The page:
Unlike acts like U2 and The Rolling Stones, whose live performance media spectacles are only enhanced and further caricaturized by the cuts, pans, and excess lighting of cinema, no piece of cinema has managed to come close to capturing the beautiful raw chaos of The Stooges/Iggy & The Stooges’ live… the quintessential live experience of Rock’N’Roll of all-time… but MVD Visual have sure given it the good-ole college try… In the past decade the company has released Iggy & The Stooges: Live in Detroit, which documented the band’s first homecoming gig in nearly thirty years and Iggy & the Stooges – Raw Power Live: In The Hands Of The Fans, which saw the band performing their third LP at All Tomorrow’s Parties 2010 (Both releases of the reunited proto-punks more than three decades after their founding proved to be far more invigorating and exciting than any DVD capturing any contemporary act… by a long shot…) Well, this Tuesday, June 18th, MVD Visual is putting out Tribute to Ron Asheton, Featuring Iggy & The Stooges + Special Guests. The DVD captures the April 19th, 2011 concert, performed at the Michigan Theater to pay tribute to late Stooges guitarist/bassist Ron Asheton, who, let’s face it, has never really gotten his fair due for, you know… setting a standard for Rock’N’Roll guitarists. The performance covers all of the band’s sides, from their sleaziest anti-ballads that would sound at home in the filthiest middle-Western brothels, like “Open Up and Bleed,” and “Dirt;” to the 20th century’s greatest anthems for aliens, like “Search and Destroy,” “I Wanna Be Your Dog,” and “No Fun;” and arguably the most progressively and postmodernly brilliant pop songs of all-time, “TV Eye” and “Real Cool Time.” The performance even included two of Mr. Osterberg’s famous, invited stage invasions… despite the posh theater setting. In addition, it includes the evening’s often-overrated emcee, Henry Rollins, giving a personal eulogy of sorts to Ron which is nearly as potent as Raw Power itself (Albeit in a different manner… The first time I watched it, I was crying for the fourth time by ten minutes in.) Honestly, the DVD is not exactly brilliant, and the cinematography is far from transcendental (like The Stooges were), but for any record collecting nerd in your life, who actually corrects people on the difference between The Stooges and Iggy & The Stooges (There is a huge difference…), with a soft spot that they are only willing to admit to every leap year, this may actually be the perfect gift.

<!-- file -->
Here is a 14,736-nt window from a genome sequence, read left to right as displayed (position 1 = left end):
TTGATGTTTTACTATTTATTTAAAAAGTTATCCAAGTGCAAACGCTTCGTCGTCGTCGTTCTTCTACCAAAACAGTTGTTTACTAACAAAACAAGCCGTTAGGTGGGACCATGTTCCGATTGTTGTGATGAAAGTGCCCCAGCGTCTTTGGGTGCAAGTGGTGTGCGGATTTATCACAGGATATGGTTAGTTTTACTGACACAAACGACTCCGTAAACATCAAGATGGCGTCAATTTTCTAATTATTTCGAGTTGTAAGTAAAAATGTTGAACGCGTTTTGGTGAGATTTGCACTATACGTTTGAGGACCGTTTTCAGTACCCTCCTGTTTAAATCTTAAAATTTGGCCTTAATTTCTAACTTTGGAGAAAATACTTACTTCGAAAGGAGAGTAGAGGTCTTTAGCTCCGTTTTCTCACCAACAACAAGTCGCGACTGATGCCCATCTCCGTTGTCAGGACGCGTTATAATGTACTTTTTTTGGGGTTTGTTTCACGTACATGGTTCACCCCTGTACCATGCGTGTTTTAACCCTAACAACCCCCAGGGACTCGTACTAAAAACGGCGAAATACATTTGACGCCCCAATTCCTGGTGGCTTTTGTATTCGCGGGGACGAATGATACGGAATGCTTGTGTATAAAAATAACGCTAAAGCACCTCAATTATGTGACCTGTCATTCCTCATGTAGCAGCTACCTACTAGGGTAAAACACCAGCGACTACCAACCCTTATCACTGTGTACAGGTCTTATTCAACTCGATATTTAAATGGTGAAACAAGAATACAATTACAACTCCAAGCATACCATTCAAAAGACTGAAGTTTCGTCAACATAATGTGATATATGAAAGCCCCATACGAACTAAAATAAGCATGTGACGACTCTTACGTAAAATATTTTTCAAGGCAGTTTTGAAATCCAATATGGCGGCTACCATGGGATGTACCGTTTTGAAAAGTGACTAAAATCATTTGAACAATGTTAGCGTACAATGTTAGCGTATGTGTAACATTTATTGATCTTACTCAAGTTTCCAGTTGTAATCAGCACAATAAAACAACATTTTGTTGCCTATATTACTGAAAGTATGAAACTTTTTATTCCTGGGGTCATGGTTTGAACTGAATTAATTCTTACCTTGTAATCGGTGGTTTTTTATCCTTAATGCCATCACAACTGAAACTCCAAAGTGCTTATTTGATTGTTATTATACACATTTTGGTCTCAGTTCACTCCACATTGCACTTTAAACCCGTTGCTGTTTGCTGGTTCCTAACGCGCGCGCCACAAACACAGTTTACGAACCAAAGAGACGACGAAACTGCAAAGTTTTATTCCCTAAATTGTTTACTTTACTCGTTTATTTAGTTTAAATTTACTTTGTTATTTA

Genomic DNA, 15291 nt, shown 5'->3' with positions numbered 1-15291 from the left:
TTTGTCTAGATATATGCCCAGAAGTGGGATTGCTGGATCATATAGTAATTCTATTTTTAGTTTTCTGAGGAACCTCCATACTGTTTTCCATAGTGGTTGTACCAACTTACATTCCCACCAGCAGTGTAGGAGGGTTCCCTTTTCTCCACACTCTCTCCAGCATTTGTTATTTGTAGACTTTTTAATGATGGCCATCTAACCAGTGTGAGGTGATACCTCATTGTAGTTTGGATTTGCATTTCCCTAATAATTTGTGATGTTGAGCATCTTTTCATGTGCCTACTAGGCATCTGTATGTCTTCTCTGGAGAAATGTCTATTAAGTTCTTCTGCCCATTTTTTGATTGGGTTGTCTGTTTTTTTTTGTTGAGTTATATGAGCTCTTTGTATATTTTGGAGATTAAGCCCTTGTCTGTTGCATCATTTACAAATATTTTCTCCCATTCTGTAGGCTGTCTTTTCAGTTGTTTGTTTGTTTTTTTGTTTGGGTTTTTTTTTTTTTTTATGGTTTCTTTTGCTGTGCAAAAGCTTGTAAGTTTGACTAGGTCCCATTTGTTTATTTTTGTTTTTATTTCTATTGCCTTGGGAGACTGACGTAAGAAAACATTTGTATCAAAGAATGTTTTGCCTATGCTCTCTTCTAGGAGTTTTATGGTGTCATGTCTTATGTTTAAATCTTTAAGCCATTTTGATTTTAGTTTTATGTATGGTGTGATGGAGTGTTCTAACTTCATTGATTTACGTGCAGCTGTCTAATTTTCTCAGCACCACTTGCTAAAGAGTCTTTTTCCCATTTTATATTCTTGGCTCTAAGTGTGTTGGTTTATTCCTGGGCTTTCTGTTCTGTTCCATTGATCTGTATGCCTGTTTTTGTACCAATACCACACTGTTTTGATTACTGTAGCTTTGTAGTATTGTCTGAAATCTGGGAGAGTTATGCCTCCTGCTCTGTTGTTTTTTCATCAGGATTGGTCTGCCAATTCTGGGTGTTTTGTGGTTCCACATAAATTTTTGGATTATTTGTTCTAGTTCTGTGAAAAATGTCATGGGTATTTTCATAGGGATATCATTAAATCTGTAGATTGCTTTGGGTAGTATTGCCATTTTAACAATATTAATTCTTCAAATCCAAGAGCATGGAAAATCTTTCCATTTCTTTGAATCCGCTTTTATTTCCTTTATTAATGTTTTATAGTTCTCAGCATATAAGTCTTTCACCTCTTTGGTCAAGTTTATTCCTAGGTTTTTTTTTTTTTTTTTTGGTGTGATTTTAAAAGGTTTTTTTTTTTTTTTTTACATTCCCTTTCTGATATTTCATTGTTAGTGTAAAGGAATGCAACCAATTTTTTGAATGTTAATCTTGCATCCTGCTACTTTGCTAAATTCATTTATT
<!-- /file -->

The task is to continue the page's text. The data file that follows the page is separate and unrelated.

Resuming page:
(While you’re at it, see if you can spot your longer-haired humble narrator in a husband beater, onstage with The Stooges during their last Philadelphia appearance.)